U.S. Military Aviation Mishaps In Japan and Okinawan Political Controversy
Naval Postgraduate School Monterey United States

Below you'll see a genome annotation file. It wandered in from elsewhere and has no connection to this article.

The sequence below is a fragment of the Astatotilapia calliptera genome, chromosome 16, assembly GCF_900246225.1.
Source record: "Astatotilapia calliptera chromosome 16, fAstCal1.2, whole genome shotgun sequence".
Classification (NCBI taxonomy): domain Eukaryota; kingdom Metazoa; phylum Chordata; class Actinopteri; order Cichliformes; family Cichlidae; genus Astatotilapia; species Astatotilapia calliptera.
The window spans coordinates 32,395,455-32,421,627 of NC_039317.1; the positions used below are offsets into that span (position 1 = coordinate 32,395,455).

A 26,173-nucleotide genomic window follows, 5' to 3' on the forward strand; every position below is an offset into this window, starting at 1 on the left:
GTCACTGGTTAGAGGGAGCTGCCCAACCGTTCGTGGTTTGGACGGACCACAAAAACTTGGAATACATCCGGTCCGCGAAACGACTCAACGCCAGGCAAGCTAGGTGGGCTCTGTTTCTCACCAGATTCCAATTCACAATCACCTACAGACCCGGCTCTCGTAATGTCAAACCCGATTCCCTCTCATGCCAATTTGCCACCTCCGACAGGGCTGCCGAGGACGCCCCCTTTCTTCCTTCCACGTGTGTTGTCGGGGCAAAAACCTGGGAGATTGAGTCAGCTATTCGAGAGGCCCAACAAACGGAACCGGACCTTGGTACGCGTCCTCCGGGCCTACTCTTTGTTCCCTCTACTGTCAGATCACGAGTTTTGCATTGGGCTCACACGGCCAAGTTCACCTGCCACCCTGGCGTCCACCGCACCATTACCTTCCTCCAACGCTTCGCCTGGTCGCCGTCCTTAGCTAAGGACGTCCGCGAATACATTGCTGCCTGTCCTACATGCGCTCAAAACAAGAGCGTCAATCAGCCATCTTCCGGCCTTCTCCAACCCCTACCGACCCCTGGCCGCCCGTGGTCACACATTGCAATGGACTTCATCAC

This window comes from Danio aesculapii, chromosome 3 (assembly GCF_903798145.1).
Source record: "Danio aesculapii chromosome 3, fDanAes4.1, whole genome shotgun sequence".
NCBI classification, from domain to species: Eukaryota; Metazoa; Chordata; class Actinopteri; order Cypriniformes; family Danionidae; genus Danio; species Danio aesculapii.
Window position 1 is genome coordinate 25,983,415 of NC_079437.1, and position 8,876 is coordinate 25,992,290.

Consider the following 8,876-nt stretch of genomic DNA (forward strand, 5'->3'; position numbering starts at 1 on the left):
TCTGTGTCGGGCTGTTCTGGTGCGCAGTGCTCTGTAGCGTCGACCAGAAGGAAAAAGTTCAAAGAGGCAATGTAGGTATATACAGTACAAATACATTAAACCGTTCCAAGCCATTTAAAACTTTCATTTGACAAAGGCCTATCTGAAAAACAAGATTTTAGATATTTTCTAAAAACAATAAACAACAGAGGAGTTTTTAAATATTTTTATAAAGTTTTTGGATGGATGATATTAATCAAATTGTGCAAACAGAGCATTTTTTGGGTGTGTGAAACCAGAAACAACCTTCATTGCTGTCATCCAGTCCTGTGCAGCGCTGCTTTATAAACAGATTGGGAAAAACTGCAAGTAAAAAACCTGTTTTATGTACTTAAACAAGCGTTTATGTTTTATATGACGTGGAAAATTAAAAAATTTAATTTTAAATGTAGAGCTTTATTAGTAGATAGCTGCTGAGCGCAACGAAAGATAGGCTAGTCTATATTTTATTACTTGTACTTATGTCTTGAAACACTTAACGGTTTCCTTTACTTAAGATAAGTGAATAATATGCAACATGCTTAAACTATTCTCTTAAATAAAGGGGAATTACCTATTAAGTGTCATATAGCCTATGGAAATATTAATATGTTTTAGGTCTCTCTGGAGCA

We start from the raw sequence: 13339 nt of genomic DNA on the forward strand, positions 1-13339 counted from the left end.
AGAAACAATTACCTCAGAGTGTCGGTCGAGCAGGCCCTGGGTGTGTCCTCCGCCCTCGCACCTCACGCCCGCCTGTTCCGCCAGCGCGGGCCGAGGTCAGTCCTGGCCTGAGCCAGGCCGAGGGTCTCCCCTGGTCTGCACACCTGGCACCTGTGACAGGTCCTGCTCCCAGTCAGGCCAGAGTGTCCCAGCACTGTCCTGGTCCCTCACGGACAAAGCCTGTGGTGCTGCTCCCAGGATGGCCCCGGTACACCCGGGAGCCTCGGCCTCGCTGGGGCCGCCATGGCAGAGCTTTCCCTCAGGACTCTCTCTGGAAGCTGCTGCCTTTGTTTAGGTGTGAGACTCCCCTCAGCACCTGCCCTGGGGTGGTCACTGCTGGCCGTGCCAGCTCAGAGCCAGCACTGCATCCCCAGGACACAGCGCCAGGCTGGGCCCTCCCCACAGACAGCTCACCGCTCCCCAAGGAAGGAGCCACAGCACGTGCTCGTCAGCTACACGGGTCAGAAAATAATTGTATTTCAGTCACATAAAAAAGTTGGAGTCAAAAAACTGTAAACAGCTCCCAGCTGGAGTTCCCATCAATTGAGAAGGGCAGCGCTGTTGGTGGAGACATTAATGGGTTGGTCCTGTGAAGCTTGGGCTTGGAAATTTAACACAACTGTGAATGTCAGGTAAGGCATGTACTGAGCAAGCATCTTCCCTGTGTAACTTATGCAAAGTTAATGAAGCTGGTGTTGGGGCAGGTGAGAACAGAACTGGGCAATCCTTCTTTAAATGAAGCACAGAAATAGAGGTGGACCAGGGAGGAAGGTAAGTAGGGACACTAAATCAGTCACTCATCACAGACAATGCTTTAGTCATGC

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This thesis investigates the significance of U.S. military aviation mishaps in Japan. Such accidents routinely create political controversy in Okinawa, but some incidents draw more attention or ridicule than others. This study evaluates the conditions that shape the variation in how damaging aviation mishaps are to the maintenance of American bases, which are crucial to American regional strategy. Using qualitative methods, this research analyzes five U.S. military crashes in Okinawa the 2004 CH-53 crash at Okinawa International University, the 2013 HH-60 Air Force crash near Camp Hansen, the 1988 CH-46 crash in Kunigami, the 1992 CH-46 crash at Marine Corps Air Station MCAS Futenma, and the 1959 F-100D crash at Miyamori Primary School. This study concludes that the four most significant crash factors in Okinawa are whether a crash occurred in a township, whether civilian fatalitiesinjuries were involved, whether there was a cluster of recent U.S. military accidents, and whether American post-crash public relations was poor. An accident involving MCAS Futenma or the U.S. Marines will be more highly politicized. Thus, a Futenma-based aircraft crashing into the township and killing civilians represents a worst-case scenario. Three crash factors that the U.S. military has the ability to influence are post-crash public relations, crash-site management, and local interagency cooperation.